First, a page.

Regulatory bodies have increased the pressure on pharmaceutical companies to measure and monitor the risk of cognitive adverse events associated with investigational treatments. At the same time, companies are becoming aware that monitoring the cognitive properties of investigational drugs can help minimize the risk of late stage failure in drug differentiation.
The early stages of drug development programmes aim to prove a new drug’s safety by determining the safe dose range and identifying any potential side-effects. Phase I clinical trials in particular are intended to highlight key information related to the safety aspects of new therapeutics. A successful early stage clinical trial should be able to report on the drug’s interaction with another drug, as this can often have unpredictable consequences by increasing the magnitude of the effect of either drug or even creating new adverse effects that are not usually observed by either drug independently. The pharmacokinetics of a compound and its actions in the body should be established, as well as its tolerated safe dose range with minimal side effects. Furthermore, the acceptability of the compound’s toxicity and reliability to target the appropriate biological processes must also be determined.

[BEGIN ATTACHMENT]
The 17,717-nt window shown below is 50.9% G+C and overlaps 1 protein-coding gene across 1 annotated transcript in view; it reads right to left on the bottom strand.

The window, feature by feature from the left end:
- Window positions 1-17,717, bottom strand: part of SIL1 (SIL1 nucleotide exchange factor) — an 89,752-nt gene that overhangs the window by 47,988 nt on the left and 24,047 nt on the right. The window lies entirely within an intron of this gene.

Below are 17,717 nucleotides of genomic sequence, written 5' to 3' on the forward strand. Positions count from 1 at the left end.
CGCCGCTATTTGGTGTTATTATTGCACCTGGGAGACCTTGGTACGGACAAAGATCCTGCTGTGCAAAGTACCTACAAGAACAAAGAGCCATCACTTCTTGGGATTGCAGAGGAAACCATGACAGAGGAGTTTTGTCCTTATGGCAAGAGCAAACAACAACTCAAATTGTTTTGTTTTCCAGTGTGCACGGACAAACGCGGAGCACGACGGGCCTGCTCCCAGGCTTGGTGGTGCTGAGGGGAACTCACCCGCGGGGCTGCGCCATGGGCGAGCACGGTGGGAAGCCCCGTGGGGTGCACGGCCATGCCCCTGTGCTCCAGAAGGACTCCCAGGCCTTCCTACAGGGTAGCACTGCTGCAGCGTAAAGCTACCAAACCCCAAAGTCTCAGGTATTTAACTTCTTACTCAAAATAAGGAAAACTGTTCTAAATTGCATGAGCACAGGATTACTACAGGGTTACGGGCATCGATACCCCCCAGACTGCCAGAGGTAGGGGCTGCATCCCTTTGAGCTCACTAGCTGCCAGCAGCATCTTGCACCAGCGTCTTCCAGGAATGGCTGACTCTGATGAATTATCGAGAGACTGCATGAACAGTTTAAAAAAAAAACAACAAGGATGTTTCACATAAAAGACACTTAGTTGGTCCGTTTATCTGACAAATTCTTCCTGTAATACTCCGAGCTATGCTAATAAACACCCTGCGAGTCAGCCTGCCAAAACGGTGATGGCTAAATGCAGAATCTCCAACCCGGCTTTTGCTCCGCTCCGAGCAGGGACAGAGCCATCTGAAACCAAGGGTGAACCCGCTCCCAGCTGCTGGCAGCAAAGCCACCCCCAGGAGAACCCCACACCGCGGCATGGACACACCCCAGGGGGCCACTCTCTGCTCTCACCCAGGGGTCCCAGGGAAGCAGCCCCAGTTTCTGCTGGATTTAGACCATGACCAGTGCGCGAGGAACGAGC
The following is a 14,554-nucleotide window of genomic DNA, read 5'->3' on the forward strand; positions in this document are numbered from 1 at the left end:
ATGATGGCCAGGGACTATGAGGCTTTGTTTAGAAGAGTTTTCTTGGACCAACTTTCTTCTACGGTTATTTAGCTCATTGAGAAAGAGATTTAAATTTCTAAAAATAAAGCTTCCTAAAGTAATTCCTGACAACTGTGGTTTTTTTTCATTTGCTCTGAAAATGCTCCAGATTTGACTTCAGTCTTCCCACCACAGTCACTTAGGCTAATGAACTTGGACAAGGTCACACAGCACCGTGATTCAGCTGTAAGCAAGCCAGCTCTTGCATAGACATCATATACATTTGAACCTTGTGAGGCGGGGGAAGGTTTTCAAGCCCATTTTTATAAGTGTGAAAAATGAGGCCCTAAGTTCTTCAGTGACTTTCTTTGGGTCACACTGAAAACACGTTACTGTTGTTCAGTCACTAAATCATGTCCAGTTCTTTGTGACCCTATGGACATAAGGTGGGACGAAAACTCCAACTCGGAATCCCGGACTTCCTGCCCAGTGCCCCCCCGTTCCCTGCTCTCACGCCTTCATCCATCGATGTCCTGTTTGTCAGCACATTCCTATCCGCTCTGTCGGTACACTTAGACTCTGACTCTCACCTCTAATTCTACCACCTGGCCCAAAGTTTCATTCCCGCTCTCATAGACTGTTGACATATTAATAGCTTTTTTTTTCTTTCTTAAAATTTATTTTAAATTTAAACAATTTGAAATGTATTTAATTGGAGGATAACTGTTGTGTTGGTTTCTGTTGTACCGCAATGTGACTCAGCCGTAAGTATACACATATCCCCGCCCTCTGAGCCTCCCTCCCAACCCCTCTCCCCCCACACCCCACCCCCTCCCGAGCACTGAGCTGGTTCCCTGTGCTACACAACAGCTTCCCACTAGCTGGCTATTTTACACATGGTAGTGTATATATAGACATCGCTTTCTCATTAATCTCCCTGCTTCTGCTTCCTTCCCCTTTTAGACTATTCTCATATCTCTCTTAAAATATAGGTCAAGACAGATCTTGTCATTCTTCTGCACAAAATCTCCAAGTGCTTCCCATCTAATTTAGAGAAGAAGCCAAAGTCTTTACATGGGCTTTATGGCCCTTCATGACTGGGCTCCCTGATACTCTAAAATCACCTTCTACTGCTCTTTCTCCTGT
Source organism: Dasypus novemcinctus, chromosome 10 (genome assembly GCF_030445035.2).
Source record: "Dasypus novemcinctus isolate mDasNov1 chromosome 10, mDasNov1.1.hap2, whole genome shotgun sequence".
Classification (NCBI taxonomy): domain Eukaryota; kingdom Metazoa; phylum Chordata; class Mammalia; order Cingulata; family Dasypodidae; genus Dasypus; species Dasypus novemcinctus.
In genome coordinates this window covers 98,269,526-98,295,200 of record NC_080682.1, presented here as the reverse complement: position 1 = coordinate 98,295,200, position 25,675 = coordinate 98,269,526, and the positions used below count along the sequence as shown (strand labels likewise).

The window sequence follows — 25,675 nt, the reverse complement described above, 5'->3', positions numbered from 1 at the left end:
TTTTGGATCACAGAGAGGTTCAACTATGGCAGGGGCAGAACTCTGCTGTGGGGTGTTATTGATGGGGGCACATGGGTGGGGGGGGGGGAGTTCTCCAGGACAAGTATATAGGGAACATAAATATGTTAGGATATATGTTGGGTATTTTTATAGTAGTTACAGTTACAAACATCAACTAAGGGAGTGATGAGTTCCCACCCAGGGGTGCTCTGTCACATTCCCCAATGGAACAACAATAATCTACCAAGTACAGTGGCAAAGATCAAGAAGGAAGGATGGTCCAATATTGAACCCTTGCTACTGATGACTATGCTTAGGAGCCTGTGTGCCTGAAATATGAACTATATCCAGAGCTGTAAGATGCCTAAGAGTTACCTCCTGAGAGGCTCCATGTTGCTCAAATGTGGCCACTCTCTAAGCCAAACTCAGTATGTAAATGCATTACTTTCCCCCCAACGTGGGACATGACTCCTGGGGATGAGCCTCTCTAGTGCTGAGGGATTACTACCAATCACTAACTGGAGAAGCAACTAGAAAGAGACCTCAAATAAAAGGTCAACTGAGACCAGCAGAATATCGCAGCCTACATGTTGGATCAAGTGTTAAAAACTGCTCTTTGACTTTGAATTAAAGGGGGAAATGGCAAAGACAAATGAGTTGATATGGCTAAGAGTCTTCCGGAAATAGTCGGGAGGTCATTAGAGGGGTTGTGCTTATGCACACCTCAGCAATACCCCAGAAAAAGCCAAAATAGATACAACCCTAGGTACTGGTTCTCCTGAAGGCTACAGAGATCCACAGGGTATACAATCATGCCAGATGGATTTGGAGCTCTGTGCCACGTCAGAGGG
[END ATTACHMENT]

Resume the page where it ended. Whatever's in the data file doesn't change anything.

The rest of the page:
Author: Linda Hermans, Scientist and Product
Specialist, Cambridge Cognition
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